The stress field around a notch in a coarse grained Mg AZ31 sample has been measured under tensile load using the individual grains as probes in an in situ high energy synchrotron diffraction experiment. The experimental set-up, a variant of three-dimensional X-ray diffraction microscopy, allows the position, orientation and full stress tensor of each illuminated grain to be determined and, hence, enables the study of evolving stress fields in coarse grained materials with a spatial resolution equal to the grain size. Grain resolved information like this is vital for understanding what happens when the traditional continuum mechanics approach breaks down and fracture is governed by local heterogeneities (e.g. phase or stress differences) between grains. As a first approximation the results obtained were averaged through the thickness of the sample and compared with an elastic–plastic continuum finite element simulation. It was found that a full three-dimensional simulation was required to account for the measured transition from the overall plane stress case away from the notch to the essentially plane strain case observed near the notch tip. The measured and simulated stress contours were shown to be in good agreement except at the highest applied load, at which stress relaxation at the notch tip was observed in the experimental data. This stress relaxation is attributed to the initiation and propagation of a crack. Finally, it was demonstrated that the measured lattice rotations could be used as a qualitative measure of the shape and extent of the plastic deformation zone.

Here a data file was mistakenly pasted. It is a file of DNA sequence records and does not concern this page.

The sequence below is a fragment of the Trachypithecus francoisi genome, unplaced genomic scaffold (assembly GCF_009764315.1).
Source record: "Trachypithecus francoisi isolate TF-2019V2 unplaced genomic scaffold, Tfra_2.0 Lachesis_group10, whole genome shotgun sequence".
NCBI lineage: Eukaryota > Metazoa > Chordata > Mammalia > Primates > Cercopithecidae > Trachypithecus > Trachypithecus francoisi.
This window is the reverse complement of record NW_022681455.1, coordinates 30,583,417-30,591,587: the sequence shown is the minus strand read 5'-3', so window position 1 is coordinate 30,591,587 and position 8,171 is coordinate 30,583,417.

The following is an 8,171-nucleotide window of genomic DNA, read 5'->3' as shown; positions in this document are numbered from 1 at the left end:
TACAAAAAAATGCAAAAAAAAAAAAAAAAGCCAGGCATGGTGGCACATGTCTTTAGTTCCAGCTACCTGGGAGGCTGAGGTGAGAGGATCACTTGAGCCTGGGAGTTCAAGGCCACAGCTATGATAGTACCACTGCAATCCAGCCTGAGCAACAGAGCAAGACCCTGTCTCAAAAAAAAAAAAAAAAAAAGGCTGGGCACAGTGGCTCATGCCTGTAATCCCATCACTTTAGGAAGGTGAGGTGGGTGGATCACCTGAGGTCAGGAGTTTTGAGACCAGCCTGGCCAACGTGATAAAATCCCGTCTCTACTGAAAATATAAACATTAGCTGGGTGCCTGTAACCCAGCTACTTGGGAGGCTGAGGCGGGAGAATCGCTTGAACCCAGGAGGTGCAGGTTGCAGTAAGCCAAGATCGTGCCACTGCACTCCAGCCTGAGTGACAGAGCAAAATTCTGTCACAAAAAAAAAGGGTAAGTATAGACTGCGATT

- Crack propagation
- Stress and strain
- High energy X-ray diffraction
- Plastic deformation
- Finite element modeling